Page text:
Issues to Watch For

Expired Certificates

Unless you’re using a certificate from a certificate authority like Let’s Encrypt, which can be automatically renewed every 90 days, you may be required to take manual steps to renew your SSL certificate every one to three years. Notifications to renew will be sent to the email address the SSL certificate was registered with, so make sure that email is monitored and appropriate steps are taken to review the certificate before it expires. Failing to do so can result in the “not secure” message being displayed to your website visitors.

Mixed Security Elements from Embedded Content

If you are embedding content in your website from a third-party source (the content “lives” on another website but you are displaying it in yours – such as a video, a calculator, etc.) you must ensure that content is being served over HTTPS as well. If the site you are embedding the content from doesn’t use an SSL certificate, browsers may warn users that your page is not fully secure. If the other website is using an SSL certificate but your code is requesting the content over HTTP, all you need to do to fix the error is change your code to request the URL over HTTPS rather than HTTP: https://example.com rather than http://example.com.

If the other website is not using SSL, you can ask them to add SSL to their website, then once they do, update the code on your website to request the URL over HTTPS rather than HTTP.

If the other website is unwilling to add an SSL certificate to their website, you may consider removing their embedded content from your site to avoid the mixed content warning, which may confuse or scare your website visitors.

In addition, when adding an SSL certificate for the first time, fonts, images, and other embedded media URLs need to be updated from HTTP to HTTPS.

Certificate Mismatch Error

Certificate mismatch errors occur when the SSL certificate is issued for the wrong domain – often https://www.example.com, when the site is actually configured to show content on https://example.com (no www). When registering the certificate, webmasters should be careful to enter the exact domain the site uses. (If the site returns content on both www and non-www versions of the domain, set up a canonical redirect from one to the other first, to fix this problem and also to avoid duplicate content penalties in Google).

Google Search Ranking Fluctuations

According to Google, when migrating from HTTP to HTTPS, “as with all migrations, you may experience some ranking fluctuation during a migration.” Taking proper steps to manage the migration will minimize any impact, and ultimately, moving to HTTPS is a smart idea. Be sure to verify the HTTPS version of the site in Google Search Console (in fact, you should verify all four versions as properties in Search Console: http://www.example.com, https://www.example.com, http://example.com, and https://example.com.

Reminder: “Secure” Doesn’t necessary Mean “Safe”

Just because a website has an SSL certificate installed, doesn’t necessarily mean the website is safe – it just means that information you submit is being encrypted as it’s sent to the server. If the website or server isn’t being properly maintained, the website could still be vulnerable to hacking, which could result in spam links being injected into the website, driving visitors to malicious or deceptive sites; or malware being added to the site, which could also impact its visitors. Adding an SSL certificate to your website is just one component of maintaining a secure, reliable website.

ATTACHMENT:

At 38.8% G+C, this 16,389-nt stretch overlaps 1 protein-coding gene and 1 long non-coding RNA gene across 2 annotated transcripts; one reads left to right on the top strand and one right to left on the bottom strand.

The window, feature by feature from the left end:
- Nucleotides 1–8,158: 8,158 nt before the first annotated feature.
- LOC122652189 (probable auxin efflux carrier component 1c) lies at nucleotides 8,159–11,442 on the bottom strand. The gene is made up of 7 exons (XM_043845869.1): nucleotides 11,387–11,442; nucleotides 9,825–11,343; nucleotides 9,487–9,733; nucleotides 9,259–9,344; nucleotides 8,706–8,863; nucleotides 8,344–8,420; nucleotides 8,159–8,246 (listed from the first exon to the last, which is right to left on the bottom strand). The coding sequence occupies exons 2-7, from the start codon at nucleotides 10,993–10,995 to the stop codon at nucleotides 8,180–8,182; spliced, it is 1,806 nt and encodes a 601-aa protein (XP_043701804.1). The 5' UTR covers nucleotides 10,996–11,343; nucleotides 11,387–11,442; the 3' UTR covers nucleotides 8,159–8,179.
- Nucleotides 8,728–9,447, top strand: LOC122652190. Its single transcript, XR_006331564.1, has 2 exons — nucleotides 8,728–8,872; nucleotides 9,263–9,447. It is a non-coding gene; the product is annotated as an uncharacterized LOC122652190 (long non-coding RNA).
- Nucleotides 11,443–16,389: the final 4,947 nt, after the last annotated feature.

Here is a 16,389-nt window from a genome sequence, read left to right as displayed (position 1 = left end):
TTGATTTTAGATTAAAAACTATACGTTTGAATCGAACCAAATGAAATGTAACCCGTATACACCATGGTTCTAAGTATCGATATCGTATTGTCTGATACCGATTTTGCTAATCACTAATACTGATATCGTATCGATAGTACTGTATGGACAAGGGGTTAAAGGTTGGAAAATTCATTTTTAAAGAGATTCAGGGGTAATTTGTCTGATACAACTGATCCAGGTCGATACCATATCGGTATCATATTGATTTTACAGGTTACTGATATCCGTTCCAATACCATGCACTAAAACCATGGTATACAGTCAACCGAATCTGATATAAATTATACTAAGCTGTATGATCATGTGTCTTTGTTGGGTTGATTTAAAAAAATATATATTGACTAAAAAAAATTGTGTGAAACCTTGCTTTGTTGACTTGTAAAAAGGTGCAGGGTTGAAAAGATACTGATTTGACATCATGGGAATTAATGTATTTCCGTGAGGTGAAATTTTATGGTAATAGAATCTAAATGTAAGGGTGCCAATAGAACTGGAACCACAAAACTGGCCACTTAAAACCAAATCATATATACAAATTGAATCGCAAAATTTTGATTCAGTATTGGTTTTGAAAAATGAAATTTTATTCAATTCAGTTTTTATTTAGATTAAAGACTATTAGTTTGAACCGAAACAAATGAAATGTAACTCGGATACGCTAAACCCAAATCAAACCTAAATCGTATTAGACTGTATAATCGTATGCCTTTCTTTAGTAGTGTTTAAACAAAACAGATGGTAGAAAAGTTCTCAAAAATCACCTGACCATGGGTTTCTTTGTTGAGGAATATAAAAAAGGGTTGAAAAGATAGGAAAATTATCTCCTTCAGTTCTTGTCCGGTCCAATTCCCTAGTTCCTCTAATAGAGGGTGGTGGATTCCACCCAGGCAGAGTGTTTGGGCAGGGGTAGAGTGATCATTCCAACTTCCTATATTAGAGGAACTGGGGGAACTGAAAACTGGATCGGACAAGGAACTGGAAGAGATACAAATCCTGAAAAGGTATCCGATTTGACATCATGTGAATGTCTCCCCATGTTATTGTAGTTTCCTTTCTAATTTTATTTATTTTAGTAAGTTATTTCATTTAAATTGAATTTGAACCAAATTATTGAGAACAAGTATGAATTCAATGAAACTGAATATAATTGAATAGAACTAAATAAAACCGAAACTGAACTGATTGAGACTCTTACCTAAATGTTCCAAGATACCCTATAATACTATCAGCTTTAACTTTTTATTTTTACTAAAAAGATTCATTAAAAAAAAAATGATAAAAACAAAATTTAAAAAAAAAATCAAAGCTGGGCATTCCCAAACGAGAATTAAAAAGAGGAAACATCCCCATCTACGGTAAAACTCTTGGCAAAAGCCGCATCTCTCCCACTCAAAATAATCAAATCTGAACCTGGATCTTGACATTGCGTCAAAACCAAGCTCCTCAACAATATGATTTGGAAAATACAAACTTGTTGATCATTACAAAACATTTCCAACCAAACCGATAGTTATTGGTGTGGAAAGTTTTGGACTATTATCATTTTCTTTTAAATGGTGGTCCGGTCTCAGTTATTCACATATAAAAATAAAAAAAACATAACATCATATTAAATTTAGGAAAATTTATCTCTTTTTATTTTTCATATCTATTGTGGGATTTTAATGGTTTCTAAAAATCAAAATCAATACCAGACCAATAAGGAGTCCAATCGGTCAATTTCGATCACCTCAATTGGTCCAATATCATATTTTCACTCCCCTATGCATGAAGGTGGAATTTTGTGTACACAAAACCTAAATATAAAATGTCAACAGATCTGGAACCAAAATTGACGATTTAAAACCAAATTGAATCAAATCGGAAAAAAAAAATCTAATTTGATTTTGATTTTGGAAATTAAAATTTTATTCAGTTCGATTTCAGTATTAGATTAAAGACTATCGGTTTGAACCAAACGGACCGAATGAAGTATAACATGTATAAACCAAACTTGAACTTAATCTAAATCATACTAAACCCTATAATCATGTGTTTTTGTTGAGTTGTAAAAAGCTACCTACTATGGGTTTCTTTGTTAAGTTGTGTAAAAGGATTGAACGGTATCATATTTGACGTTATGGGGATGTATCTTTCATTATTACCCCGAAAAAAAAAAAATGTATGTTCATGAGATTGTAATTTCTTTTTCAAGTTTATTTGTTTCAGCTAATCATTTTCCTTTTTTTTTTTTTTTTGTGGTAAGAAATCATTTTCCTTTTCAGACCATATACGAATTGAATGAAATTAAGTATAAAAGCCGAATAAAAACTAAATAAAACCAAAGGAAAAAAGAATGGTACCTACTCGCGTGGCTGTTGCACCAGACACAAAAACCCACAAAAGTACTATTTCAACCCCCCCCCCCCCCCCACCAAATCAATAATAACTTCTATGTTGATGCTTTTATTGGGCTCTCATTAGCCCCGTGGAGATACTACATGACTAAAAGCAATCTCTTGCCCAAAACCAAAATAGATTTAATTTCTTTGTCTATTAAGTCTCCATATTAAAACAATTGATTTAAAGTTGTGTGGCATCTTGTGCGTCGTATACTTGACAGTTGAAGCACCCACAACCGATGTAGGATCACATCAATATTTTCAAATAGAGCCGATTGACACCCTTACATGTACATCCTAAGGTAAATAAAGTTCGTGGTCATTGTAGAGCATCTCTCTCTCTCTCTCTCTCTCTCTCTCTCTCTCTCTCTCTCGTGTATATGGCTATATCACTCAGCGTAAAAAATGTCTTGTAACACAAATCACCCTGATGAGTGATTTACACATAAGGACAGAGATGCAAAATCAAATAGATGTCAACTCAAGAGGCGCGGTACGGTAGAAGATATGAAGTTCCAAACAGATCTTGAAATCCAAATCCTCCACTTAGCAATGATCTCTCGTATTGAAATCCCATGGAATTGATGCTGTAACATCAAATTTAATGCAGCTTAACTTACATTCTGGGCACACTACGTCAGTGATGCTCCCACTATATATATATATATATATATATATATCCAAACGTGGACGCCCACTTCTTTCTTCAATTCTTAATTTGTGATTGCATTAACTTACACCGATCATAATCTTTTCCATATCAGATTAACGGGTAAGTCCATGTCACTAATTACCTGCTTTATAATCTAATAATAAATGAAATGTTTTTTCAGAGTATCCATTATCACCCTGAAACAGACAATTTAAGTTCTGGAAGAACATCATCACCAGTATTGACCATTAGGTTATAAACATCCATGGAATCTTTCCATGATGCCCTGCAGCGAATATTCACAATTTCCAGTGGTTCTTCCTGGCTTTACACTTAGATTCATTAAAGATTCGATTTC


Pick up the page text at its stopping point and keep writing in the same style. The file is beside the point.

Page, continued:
Get Started

DigiSage can request a certificate on your behalf, install it, and keep it up-to-date automatically. Contact us for an estimate (though the certificate itself may be free, there are support costs involved in setting up the certificate and configuring the website to use it).

 

 

 

According to Google, the number of hacked sites increased by approximately 32 percent in 2016 compared to 2015, and each week, Google blacklists around 20,000 websites for malware and around 50,000 for phishing. Cyber security is a real (and growing) issue, which is why DigiSage takes the security of the websites we develop so seriously.

Common Types of Website Compromises

Websites can be hacked in a variety of ways and for a variety of reasons. Common hacks include:

  • Content Spam: most common. Spammers inject content into a legitimate website to drive traffic to a malicious or deceptive site.
  • Malware: software with the intent of doing harm to data, devices, or people.
  • Credit Card Skimming: affects e-commerce platforms. It can also be considered as one of the most dangerous compromises for consumers as credit card data is stolen.
  • Botnets: A botnet is a network of computers infected with malicious software and remotely commanded and controlled by cybercriminals called botmasters. Botnets steal your resources in order to do malicious things like crack passwords or crack other sites.

Why Should You Care?

Business owners and webmasters should be very concerned with the security of their websites, for a number of reasons:

  • Google’s algorithm penalizes hacked sites in the search engine results pages (SERPS)
  • Users may not be able to access your site
  • You and your users’ data may be compromised
  • Your brand’s reputation will be affected
  • Fixing a hacked site can be difficult (and expensive)!